There has been a lot of buzz here in Charleston about all the new television shows either currently shooting in town or merely rumored to be headed our way in the coming months. Taking advantage of the state’s new film incentives, producers seem intent to fill every empty bit of the city’s public spaces with trailers, lights, cameras, and minimum-wage extras. While this is certainly a boon for many in the form of jobs and a chance to be in the limelight, the city’s leaders have just realized that there are often downsides to taking center stage on the nation’s small screen.
While the initial buzz over Reckless seemed positive, many are now upset about the CBS show thanks to an apparently leaked script of the pilot. Mayor Joseph P. Riley Jr. and Police Chief Greg Mullen in particular were not pleased with the portrayal of Charleston and its police department.
And then there’s Bravo TV’s Southern Charm, which turned heads with its promise to celebrate the modern Southern aristocracy, including disgraced former state treasurer Thomas Ravenel, in all of its Real Housewives glory. The show received some bad press when South of Broad residents complained about the show shooting late at night and then when Ravenel was charged with a DWI in the Hamptons in June. Meanwhile, completely unsubstantiated rumors about a season of The Real World shooting in the Holy City caused both a fair amount of excitement and an equal number of cries of “Oh, please, not here.”
All of this attention, naturally, leads many to question just what these shows will mean for the Charleston Brand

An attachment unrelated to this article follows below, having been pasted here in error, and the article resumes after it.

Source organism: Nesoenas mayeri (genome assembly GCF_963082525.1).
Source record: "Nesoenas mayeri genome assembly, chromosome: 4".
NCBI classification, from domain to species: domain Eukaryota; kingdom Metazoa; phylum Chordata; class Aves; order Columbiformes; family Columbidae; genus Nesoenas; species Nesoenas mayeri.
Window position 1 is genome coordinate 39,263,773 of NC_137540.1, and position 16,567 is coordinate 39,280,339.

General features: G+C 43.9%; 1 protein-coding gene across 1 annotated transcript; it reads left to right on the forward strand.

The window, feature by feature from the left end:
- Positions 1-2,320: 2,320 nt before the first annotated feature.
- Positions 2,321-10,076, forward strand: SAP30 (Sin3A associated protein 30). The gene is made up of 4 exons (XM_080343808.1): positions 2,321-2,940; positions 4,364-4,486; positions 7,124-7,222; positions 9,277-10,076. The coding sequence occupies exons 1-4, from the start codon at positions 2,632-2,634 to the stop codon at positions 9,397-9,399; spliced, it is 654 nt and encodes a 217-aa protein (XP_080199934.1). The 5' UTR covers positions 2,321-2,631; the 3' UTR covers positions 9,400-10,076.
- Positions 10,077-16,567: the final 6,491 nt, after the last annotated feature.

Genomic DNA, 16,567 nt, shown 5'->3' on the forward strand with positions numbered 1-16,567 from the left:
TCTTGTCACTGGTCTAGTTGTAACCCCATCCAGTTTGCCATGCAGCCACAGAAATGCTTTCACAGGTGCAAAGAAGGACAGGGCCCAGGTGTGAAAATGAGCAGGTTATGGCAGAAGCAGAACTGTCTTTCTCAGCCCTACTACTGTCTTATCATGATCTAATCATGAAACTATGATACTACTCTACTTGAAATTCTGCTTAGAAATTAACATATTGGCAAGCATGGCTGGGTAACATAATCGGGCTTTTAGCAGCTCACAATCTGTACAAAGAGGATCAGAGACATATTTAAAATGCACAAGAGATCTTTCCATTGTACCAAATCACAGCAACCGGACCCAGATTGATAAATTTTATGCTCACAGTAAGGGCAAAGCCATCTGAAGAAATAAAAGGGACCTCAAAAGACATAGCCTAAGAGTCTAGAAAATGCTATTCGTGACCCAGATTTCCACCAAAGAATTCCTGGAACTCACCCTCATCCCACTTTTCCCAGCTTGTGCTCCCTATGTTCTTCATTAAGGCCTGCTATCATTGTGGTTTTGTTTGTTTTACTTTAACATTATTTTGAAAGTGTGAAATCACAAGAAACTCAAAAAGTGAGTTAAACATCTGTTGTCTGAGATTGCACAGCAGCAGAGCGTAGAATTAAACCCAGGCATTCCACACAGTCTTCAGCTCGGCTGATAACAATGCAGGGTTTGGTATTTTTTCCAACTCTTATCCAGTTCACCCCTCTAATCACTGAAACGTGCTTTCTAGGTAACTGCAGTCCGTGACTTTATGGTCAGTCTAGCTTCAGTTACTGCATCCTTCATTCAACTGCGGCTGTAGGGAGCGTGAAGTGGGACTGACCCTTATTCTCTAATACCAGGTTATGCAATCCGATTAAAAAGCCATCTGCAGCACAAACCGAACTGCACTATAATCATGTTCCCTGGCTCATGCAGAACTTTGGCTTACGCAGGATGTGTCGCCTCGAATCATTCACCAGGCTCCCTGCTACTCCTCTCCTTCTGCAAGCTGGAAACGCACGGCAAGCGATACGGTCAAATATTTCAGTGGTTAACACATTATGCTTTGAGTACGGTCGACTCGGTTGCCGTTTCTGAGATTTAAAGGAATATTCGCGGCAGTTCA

Of course, how you make money in television is exactly how you make it in almost any media venture: you stir up some sort of controversy, get plenty of people talking about said controversy, and sit back and count the ad revenue as it pours in. While some of these ventures might lay claim to some concept of “the greater good” for the community, network television and its cable television cousins are ultimately concerned with the money they can make off of people who, like South Carolina, are perfectly willing to cut them bargain-basement tax rates to debase their citizenship.
Perhaps, if Mayor Riley was interested in counterbalancing the possible deleterious effects of Reckless and other shows, he could ask the citizens of Charleston to step up and produce TV programming for the people of the city by the people of the city. There is no shortage of local talent in this area who could create entertaining content that could offer a more accurate portrayal.
The best part of this plan is that it wouldn’t have to cost the taxpayers of Charleston a single additional penny in tax revenue. You may wonder how it’s possible that the City of Charleston could operate a small TV studio without raising tax revenue to support it, and the answer is quite simple: If you’re a cable television subscriber, you are already paying for it.
The City of Charleston’s budget states that it expects to receive around $1.6 million dollars this year in cable television franchise fees. A close look at your cable bill will tell you how much you are contributing monthly to that amount, but what you won’t find is information on what is being done with it.
In other cities, franchise fee revenue is used to create what are known as public, educational, and government channels, or PEG. Some larger cities and metropolitan areas have more than one channel, but, sadly, most barely have one functional station. Charleston is one of these cities; it has only a government channel in operation. Ostensibly, the public channel is operated by Comcast itself, who will charge you for the studio time and equipment that you have, in theory at least, already paid for. You might recall that a few years ago C2, the Comcast “public” channel, had about a dozen shows, but if you look at its schedule now, it apparently runs only a few including the once wildly popular Shop Talk.
It seems like now would be an excellent time for the people of Charleston to ask their leaders some hard questions about why they don’t have access to a public resource that they are paying for, especially if the city leadership is concerned about how the for-profit television world is going to depict us.